Minister overrules local LEPs
PLANNING Minister Brad Hazzard has refused to endorse the use of E2 and E3 environment zones on rural land in the LEPs of several North Coast councils.
The minister was asked to intervene by North Coast MPs Thomas George and Don Page because of concerns the zonings could limit agriculture and other uses. The announcement relates specifically to Lismore, Kyogle, Tweed, Byron and Ballina councils.
An LEP (Local Environment Plan) is the legal document councils are required to produce that outlines zonings and controls within a local government area. The E2 Environmental Conservation zone is the highest protection for ecological, scientific, cultural or aesthetic values outside national parks and nature reserves. The E3 Environmental Management zone is for areas that have "special" attributes and require "careful consideration/management".
But Don Page said "these restrictive controls" could reduce property values.
"The NSW Government will act to ensure the rights of existing landowners are protected (and) the government will now review the suitability of these controls, whilst still providing appropriate
protection for the environment," he said.
Minister Hazzard said all proposed environmental overlays (maps) on land that is clearly rural would also be removed.
"Local environmental plans establish good land use planning principles for the entire council area and it's important that planning for other uses such as new housing and employment generation can go ahead while this issue is being resolved," Mr Hazzard said.
"However, this government is not going to stop farmers and other existing landowners from carrying on their businesses through overly restrictive environmental zones."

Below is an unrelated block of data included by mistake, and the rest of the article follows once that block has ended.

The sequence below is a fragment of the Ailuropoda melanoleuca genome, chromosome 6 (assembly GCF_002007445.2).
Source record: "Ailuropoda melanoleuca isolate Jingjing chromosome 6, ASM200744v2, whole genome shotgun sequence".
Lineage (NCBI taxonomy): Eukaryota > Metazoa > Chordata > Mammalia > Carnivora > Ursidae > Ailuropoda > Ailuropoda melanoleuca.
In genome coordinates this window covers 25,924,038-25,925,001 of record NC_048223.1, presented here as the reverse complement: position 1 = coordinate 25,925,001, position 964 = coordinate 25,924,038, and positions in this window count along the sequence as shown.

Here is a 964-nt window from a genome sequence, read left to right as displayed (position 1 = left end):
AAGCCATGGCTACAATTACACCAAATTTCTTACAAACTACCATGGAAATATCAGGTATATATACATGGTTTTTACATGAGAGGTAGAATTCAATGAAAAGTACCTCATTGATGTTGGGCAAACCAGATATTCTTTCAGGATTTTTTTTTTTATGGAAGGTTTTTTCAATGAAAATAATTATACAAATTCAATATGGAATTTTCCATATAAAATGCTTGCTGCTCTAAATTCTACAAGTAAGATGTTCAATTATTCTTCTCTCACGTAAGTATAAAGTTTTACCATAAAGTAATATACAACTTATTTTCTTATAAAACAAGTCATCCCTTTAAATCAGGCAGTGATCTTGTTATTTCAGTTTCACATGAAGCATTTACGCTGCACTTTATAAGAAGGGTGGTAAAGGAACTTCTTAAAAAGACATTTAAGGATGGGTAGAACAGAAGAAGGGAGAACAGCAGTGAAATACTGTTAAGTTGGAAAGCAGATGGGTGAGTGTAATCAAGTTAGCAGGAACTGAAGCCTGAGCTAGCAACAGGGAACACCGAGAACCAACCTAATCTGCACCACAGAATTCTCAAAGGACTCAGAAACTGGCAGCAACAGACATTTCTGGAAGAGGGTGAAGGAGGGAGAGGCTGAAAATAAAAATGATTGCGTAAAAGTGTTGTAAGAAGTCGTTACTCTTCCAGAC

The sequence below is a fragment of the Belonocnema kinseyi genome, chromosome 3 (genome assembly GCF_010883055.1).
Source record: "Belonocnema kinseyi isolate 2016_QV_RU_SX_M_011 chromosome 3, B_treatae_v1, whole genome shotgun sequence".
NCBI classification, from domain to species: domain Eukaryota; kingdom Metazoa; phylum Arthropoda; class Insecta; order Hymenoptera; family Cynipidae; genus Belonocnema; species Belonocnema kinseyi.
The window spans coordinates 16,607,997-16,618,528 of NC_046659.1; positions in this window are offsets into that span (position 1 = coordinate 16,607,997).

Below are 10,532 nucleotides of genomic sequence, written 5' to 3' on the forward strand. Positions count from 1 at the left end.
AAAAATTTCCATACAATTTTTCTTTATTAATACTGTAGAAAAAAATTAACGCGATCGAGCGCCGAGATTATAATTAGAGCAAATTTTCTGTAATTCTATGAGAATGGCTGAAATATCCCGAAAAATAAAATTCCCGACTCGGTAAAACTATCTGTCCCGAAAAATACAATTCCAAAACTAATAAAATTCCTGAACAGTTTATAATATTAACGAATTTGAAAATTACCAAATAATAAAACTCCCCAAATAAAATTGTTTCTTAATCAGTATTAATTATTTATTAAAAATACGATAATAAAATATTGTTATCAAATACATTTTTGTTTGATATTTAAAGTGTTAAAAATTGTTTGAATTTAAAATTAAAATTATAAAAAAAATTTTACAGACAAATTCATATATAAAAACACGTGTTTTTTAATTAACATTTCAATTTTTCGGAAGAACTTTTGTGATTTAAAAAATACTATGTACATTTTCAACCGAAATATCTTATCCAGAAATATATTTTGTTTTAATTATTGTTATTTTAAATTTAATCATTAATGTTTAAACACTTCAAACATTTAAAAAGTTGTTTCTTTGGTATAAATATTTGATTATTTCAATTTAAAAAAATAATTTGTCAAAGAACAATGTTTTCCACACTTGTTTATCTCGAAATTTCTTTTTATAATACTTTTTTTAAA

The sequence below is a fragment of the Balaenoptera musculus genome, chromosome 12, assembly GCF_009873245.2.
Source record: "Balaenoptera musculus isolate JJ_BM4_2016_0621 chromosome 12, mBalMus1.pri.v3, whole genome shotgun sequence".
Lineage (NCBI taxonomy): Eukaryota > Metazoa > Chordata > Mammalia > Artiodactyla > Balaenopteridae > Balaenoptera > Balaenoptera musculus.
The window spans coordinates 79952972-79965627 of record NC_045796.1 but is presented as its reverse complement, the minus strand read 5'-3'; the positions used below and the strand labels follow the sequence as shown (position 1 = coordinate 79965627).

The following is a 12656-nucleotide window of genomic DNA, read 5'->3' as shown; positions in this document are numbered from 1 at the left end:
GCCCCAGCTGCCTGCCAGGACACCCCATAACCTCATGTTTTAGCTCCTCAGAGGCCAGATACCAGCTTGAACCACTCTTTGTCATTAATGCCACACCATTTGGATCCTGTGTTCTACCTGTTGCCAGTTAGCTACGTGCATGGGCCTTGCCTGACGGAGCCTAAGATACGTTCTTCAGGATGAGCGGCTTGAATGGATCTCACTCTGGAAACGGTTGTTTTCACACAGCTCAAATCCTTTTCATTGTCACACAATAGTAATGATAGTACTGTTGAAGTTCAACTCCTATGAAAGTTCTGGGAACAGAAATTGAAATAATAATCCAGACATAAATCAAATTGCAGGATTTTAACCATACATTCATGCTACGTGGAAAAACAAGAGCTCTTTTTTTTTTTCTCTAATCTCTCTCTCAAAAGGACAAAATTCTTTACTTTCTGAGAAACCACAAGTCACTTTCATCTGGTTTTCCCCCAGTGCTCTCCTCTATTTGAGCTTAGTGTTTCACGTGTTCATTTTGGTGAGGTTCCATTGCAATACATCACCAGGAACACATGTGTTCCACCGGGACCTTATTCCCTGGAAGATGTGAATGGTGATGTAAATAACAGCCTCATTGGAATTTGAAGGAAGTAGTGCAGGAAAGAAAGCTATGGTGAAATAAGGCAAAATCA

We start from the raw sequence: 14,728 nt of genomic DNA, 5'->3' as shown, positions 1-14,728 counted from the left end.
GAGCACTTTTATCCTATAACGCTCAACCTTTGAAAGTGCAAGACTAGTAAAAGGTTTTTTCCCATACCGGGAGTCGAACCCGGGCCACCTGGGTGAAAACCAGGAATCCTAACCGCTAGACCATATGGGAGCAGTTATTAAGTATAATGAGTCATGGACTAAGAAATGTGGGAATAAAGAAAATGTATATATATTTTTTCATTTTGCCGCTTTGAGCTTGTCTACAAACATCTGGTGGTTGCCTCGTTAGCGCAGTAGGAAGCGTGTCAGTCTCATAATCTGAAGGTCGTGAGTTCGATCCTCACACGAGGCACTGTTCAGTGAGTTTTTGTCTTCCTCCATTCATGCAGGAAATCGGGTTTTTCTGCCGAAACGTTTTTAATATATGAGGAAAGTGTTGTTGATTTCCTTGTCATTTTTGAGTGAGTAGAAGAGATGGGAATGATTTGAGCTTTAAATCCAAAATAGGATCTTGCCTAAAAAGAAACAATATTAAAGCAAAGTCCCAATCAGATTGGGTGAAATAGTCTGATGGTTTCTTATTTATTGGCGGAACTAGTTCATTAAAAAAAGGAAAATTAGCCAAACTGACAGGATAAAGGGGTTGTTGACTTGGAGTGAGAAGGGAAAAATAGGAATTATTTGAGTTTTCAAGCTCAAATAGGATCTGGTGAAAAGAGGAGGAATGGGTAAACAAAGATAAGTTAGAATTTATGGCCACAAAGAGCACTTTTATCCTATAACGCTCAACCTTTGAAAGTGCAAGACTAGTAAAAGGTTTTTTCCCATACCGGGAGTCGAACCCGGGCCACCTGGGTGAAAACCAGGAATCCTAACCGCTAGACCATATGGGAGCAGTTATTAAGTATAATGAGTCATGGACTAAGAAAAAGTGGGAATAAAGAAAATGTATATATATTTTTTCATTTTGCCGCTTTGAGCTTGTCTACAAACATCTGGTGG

It is not clear what will replace the E2 and E3 zones or the environmental overlays.
Lismore Mayor Jenny Dowell said the announcement had come as "a bolt from the blue".
"I'm very disappointed about this, to put it mildly. It flies in the face of everything we believed we have achieved through community consultation," she said.
Mayor Dowell said the council had rung the Department of Planning in Grafton and Sydney after seeing Mr Hazzard's media release, but staff there said they knew nothing about it.
Lismore Council had received funding from the Planning Department for mapping the environmental zones to make sure they were accurate.
"The department had told us there were no major concerns with the LEP... It has been developed over several years and been through several drafts. Seventy-five per cent of people who had objected to the first draft didn't object to the second draft, so we thought we had addressed the issues in the revision," Mayor Dowell said.
"In overruling this extensive and expensive process, Brad Hazzard has been lobbied by two North Coast MPs who have listened to a handful of objectors... Staff and councillors have done a fantastic job on this well-balanced document."